by Richard Kelly - Professor of English, University of Tennessee
If Daphne du Maurier had written only Rebecca, she would still be one of the great shapers of popular culture and the modern imagination. Few writers have created more magical and mysterious places than Jamaica Inn and Manderley, buildings invested with a rich character that gives them a memorable life of their own.
In many ways the life of Daphne du Maurier resembles that of a fairy tale. Born into a family with a rich artistic and historical background, the daughter of a famous actor-manager, she was indulged as a child and grew up enjoying enormous freedom from financial and parental restraint. She spent her youth sailing boats, travelling on the Continent with friends, and writing stories. A prestigious publishing house accepted her first novel when she was in her early twenties, and its publication brought her not only fame but the attentions of a handsome soldier, Major (later Lieutenant-General Sir) Frederick Browning, who married her.
Her subsequent novels became bestsellers, earning her enormous wealth and fame. While Alfred Hitchcock's film based upon her novel proceeded to make her one of the best-known authors in the world, she enjoyed the life of a fairy princess in a mansion in Cornwall called Menabilly, which served as the model for Manderley in Rebecca.
Daphne du Maurier was obsessed with the past. She intensively researched the lives of Francis and Anthony Bacon, the history of Cornwall, the Regency period, and nineteenth-century France and England, Above all, however, she was obsessed with her own family history, which she chronicled in Gerald: a Portrait, a biography of her father; The du Mauriers, a study of her family which focused on her grandfather, George du Maurier, the novelist and illustrator for Punch; The Glassblowers, a novel based upon the lives of her du Maurier ancestors; and Growing Pains, an autobiography that ignores nearly 50 years of her life in favour of the joyful and more romantic period of her youth. Daphne du Maurier can best be understood in terms of her remarkable and paradoxical family, the ghosts which haunted her life and fiction.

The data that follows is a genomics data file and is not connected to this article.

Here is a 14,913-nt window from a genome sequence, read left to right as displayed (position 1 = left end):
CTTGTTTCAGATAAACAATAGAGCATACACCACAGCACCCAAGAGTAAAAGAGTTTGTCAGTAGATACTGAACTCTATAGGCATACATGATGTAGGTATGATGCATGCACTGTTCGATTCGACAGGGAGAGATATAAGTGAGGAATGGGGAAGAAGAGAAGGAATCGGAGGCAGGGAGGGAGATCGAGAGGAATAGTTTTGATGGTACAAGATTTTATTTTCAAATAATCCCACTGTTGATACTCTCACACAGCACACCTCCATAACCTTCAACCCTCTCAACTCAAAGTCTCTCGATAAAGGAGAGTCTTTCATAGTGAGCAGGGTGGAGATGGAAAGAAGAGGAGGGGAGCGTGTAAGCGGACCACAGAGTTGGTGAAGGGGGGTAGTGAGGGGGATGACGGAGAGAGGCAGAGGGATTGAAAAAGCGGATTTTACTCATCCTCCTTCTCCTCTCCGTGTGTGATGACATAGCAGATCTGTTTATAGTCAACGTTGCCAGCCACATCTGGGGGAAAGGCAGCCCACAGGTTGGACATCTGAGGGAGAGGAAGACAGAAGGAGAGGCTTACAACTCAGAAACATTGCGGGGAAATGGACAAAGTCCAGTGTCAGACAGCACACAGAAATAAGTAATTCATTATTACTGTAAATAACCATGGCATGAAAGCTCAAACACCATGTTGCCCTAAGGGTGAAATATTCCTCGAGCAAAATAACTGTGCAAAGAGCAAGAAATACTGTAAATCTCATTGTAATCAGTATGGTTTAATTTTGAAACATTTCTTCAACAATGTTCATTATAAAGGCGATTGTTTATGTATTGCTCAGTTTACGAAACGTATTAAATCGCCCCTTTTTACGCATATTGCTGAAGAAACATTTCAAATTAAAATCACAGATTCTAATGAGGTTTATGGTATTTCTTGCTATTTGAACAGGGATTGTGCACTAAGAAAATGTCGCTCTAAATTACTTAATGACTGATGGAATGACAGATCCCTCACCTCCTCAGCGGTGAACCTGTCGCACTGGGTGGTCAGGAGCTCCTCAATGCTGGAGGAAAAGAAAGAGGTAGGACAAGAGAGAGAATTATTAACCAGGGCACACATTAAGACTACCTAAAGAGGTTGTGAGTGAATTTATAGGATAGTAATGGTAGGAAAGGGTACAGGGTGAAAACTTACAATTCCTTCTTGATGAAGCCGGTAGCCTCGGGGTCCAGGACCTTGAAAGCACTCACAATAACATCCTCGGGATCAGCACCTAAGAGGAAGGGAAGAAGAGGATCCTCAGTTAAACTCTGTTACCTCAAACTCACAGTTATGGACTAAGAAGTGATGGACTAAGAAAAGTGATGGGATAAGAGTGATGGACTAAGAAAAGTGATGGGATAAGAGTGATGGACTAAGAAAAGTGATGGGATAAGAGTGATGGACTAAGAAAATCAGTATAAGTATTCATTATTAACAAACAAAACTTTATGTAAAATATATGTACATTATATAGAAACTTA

While contemporary writers were dealing critically with such subjects as the war, alienation, religion, poverty, Marxism, psychology and art, and experimenting with new techniques such as the stream of consciousness, du Maurier produced 'old-fashioned' novels with straightforward narratives that appealed to a popular audience's love or fantasy, adventure, sexuality and mystery. At an early age, she recognised that her readership was comprised principally of women, and she cultivated their loyal following through several decades by embodying their desires and dreams in her novels and short stories.
In some of her novels, however, she went beyond the technique of the formulaic romance to achieve a powerful psychological realism reflecting her intense feelings about her father, and to a lesser degree, her mother. This vision, which underlies Julius, Rebecca and The Parasites, is that of an author overwhelmed by the memory of her father's commanding presence. In Julius and The Parasites, for example, she introduces the image or a domineering but deadly father and the daring subject of incest.
In Rebecca, on the other hand, du Maurier fuses psychological realism with a sophisticated version of the Cinderella story. The nameless heroine has been saved from a life of drudgery by marrying a handsome, wealthy aristocrat, but unlike the Prince in Cinderella, Maxim de Winter is old enough to be the narrator's father. The narrator thus must do battle with The Other Woman - the dead Rebecca and her witch-like surrogate, Mrs Danvers - to win the love of her husband and father-figure. The fantasy of this novel is fulfilled when Maxim confesses to the narrator that he never loved Rebecca; indeed, he hated her, a confession that allows the narrator to emerge triumphantly from the Oedipal triangle.